In just a few years, Avion Express has become the largest airline in Lithuania and says it is the largest narrowbody ACMI (aircraft, crew, maintenance and insurance) provider in the world, measured by fleet size. But Avion has a major stake in both global trends and in European developments. CEO Darius Kajokas is carefully optimistic about aviation prospects but is aware of economic risks, including MRO markets in which he must buy services for his airline and ACMI fleets.
Despite that jet-fuel prices have about doubled since January, carriers are not parking jets, Kajokas notes. Both demand for travel and problems with some of the new aircraft are keeping older aircraft in operation longer. Avion itself has increased its fleet 80% since 2016 and its passenger counts by 58%. It now operates 18 Airbus A320s.
Kajokas says it is too early to speculate on the impact of the UK’s Brexit on travel demand. Avion mostly serves Europe in the summer, but in the winter it is shifting to Turkey, Asia-Pacific and South America for a bit of natural protection against any slide in UK traffic.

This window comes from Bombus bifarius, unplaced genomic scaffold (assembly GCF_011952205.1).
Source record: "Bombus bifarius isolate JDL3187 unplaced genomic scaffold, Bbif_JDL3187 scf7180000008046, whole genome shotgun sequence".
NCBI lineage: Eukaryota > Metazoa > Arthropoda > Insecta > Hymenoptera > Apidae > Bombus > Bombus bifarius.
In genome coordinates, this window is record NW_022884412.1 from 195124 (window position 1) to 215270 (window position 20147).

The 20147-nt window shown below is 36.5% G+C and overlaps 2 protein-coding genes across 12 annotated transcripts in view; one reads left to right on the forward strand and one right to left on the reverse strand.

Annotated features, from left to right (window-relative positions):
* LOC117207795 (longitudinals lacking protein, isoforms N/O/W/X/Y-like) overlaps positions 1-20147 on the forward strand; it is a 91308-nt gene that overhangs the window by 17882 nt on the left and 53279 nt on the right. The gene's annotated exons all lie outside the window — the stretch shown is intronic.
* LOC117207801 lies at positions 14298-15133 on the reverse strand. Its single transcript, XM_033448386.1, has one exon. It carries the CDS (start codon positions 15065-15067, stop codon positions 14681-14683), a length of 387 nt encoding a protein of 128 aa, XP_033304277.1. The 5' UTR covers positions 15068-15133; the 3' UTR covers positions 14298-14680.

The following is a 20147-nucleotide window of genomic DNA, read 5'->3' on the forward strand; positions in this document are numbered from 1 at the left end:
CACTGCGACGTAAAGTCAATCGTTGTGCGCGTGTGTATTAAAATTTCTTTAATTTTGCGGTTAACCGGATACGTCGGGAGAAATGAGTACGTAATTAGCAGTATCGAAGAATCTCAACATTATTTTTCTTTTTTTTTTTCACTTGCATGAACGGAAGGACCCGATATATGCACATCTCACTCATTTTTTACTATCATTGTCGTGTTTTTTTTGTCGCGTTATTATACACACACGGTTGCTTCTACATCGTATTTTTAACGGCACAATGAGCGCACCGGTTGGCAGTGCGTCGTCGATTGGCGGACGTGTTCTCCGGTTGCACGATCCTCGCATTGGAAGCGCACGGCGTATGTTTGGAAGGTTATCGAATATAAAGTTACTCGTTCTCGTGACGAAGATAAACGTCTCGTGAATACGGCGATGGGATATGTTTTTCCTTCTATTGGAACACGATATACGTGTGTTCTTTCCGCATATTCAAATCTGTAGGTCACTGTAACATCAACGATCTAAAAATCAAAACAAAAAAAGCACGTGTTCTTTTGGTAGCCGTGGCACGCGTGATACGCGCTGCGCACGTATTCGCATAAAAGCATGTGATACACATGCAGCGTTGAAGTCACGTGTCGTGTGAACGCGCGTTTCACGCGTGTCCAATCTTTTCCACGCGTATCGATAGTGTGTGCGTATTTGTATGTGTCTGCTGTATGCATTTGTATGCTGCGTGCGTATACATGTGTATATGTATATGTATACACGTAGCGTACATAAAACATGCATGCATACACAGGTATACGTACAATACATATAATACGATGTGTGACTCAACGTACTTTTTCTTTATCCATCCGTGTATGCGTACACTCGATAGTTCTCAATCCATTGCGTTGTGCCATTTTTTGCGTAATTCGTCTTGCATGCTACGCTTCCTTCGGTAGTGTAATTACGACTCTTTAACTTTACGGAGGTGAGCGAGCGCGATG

Generally, the Avion CEO expects MRO to grow with the rest of the industry. However, “since we acquire maintenance services from other providers, we acknowledge some difficulties may arise,” partly due to maintenance labor shortages. “It takes five to six years to prepare a qualified (maintenance) specialist, as opposed to two years for pilots,” he says. To deal with any MRO constraints, Avion will have to “look deeper into the situation and concentrate even more on planning and fleet supervision.”
Kajokas is thinking about further expansion but acknowledges that the collapse of Air Berlin and Monarch Airlines in 2017 show expansion plans must be carefully considered. Meanwhile, he is ensuring Avion has pilots for itself and ACMI clients by introducing a cadet program and type-rating program.